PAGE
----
to HTML converter
You have seen LaTeX to HTML converters before. What’s new about this one?
With the View Source menu item in your browser, look at the source of one of the XSLT examples below. You will see that the LaTeX is embedded directly into the HTML!
(better browsers only)
(any modern browser)
|LateXML overview||LateXML overview|
|some LATEX characters||some LATEX characters|
|some LATEX arrays||some LATEX arrays|
|some LATEX decoration||some LATEX decoration|
One advantage to the web page author is that, if they are familiar with LaTeX, they can put their formulas directly into a web page. The LateXSL system works out the formatting.
For a reader, LateXSL affords several advantages over other common technologies
- Output appears as text in the browser window. The output therefore looks better, because it is independent of resolution, and it fits better with the fonts on the users system.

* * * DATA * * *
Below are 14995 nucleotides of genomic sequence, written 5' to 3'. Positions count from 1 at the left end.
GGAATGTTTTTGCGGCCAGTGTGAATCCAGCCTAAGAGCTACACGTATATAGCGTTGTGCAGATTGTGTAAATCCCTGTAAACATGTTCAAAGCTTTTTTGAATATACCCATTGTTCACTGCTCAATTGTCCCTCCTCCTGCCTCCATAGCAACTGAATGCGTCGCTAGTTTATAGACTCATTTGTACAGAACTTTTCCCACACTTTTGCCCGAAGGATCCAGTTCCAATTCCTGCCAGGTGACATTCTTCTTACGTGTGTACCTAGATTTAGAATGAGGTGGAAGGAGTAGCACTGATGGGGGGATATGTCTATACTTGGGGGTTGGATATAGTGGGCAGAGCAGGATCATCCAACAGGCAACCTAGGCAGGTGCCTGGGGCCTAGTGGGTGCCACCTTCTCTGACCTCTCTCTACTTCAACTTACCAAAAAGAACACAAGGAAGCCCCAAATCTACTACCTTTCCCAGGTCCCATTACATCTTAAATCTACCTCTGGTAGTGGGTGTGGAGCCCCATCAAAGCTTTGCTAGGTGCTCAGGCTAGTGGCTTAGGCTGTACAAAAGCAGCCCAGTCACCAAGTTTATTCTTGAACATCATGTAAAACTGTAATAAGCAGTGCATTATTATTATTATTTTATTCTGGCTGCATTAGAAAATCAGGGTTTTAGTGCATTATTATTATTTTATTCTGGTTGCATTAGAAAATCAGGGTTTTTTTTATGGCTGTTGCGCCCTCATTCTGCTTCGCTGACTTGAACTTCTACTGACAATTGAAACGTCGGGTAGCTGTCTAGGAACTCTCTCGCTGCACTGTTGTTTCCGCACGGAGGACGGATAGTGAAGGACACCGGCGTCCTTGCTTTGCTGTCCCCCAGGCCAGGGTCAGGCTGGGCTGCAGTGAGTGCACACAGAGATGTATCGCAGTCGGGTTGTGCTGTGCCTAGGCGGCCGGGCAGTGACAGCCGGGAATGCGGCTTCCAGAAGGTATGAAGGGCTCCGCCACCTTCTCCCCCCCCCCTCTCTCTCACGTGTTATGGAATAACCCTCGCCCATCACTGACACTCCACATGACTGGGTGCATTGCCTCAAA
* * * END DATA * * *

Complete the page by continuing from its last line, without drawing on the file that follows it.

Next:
- The output can be copied and searched as text.
- If the text is a little to small for comfortable reading, the reader can just use their browser to magnify it. It all scales beautifully.
- Uses only a modern web browser (no need for special LaTeX software.)
What about MathML? That’s a wonderful standard.
- MathML is prohibitively difficult to type. An author will only use it if it is somehow automatically generated. There is software to do this, but that is another step. If the author later wants to alter a formula, it may be very hard to get it right.
- Web browser support for MathML has been scarce and spotty. MSIE doesn’t support it directly. Chrome and Opera both started to support it for a time, but as of this writing, support has been removed. Firefox has fairly good support for MathML, but requires special fonts to be installed.
In principle, LateXSL could output MathML instead of HTML for the browser to display. Perhaps some day.